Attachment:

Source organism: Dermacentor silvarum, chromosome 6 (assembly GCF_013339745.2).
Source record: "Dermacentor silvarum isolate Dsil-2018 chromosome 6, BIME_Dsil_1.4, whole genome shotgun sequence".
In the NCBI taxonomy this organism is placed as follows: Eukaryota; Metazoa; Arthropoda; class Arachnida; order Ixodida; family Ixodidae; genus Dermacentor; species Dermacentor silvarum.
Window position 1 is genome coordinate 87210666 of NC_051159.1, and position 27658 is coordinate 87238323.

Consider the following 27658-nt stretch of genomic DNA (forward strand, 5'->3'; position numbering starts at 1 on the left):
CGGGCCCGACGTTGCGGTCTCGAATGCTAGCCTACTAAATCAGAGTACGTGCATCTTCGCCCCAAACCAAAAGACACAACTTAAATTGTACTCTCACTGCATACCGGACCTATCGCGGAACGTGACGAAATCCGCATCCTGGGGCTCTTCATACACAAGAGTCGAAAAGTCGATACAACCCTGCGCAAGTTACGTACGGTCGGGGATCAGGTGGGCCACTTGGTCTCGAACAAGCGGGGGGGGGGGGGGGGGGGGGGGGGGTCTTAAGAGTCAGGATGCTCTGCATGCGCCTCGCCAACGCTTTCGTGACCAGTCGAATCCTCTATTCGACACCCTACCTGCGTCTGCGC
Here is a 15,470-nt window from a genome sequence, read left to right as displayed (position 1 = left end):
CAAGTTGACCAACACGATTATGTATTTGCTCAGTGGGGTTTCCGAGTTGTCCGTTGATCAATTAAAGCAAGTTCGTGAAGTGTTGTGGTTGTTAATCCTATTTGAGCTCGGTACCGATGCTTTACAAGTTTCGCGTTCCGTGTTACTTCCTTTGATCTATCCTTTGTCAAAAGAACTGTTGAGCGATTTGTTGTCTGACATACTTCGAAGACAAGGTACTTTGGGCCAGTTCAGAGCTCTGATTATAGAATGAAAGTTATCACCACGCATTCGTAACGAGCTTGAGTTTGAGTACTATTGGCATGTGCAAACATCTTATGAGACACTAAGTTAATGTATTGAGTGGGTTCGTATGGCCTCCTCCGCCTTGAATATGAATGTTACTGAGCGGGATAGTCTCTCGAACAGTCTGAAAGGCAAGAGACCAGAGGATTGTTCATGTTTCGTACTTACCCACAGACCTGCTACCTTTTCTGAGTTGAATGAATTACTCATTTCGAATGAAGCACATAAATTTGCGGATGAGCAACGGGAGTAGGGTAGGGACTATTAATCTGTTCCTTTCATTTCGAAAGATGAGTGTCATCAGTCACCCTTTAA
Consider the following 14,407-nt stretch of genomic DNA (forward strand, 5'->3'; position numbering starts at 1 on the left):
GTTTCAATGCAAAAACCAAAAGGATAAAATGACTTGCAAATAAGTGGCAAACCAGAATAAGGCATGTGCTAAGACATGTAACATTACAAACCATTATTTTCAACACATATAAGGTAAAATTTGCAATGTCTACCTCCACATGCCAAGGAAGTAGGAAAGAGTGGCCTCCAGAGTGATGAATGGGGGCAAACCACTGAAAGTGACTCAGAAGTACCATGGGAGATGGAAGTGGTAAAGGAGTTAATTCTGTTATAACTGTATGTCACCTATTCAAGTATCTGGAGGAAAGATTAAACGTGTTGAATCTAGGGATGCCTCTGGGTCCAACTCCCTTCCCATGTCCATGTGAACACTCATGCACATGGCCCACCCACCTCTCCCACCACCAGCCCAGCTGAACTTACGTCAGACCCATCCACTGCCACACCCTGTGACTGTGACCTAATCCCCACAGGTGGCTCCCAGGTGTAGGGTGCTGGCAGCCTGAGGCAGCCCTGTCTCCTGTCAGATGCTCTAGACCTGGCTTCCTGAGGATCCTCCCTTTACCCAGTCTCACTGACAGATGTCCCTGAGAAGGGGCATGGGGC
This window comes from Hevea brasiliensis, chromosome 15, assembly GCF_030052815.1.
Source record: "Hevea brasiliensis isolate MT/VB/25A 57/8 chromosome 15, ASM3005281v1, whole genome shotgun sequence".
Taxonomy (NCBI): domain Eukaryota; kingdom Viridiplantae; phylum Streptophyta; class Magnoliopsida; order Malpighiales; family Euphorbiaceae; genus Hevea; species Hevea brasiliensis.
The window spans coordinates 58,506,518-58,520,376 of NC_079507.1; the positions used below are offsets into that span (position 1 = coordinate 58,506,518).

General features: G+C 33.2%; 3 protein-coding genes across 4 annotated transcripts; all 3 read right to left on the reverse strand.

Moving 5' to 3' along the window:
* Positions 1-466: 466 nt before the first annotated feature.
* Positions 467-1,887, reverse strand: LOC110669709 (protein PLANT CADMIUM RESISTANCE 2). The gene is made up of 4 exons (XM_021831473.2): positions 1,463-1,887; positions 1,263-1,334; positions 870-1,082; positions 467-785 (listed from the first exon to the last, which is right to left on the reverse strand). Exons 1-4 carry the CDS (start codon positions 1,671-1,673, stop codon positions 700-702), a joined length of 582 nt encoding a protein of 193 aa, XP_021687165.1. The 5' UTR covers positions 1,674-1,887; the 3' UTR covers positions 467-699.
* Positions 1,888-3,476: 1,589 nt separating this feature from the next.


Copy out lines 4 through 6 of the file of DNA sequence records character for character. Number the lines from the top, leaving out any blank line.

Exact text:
Window position 1 is genome coordinate 87210666 of NC_051159.1, and position 27658 is coordinate 87238323.

Consider the following 27658-nt stretch of genomic DNA (forward strand, 5'->3'; position numbering starts at 1 on the left):
CGGGCCCGACGTTGCGGTCTCGAATGCTAGCCTACTAAATCAGAGTACGTGCATCTTCGCCCCAAACCAAAAGACACAACTTAAATTGTACTCTCACTGCATACCGGACCTATCGCGGAACGTGACGAAATCCGCATCCTGGGGCTCTTCATACACAAGAGTCGAAAAGTCGATACAACCCTGCGCAAGTTACGTACGGTCGGGGATCAGGTGGGCCACTTGGTCTCGAACAAGCGGGGGGGGGGGGGGGGGGGGGGGGGGTCTTAAGAGTCAGGATGCTCTGCATGCGCCTCGCCAACGCTTTCGTGACCAGTCGAATCCTCTATTCGACACCCTACCTGCGTCTGCGC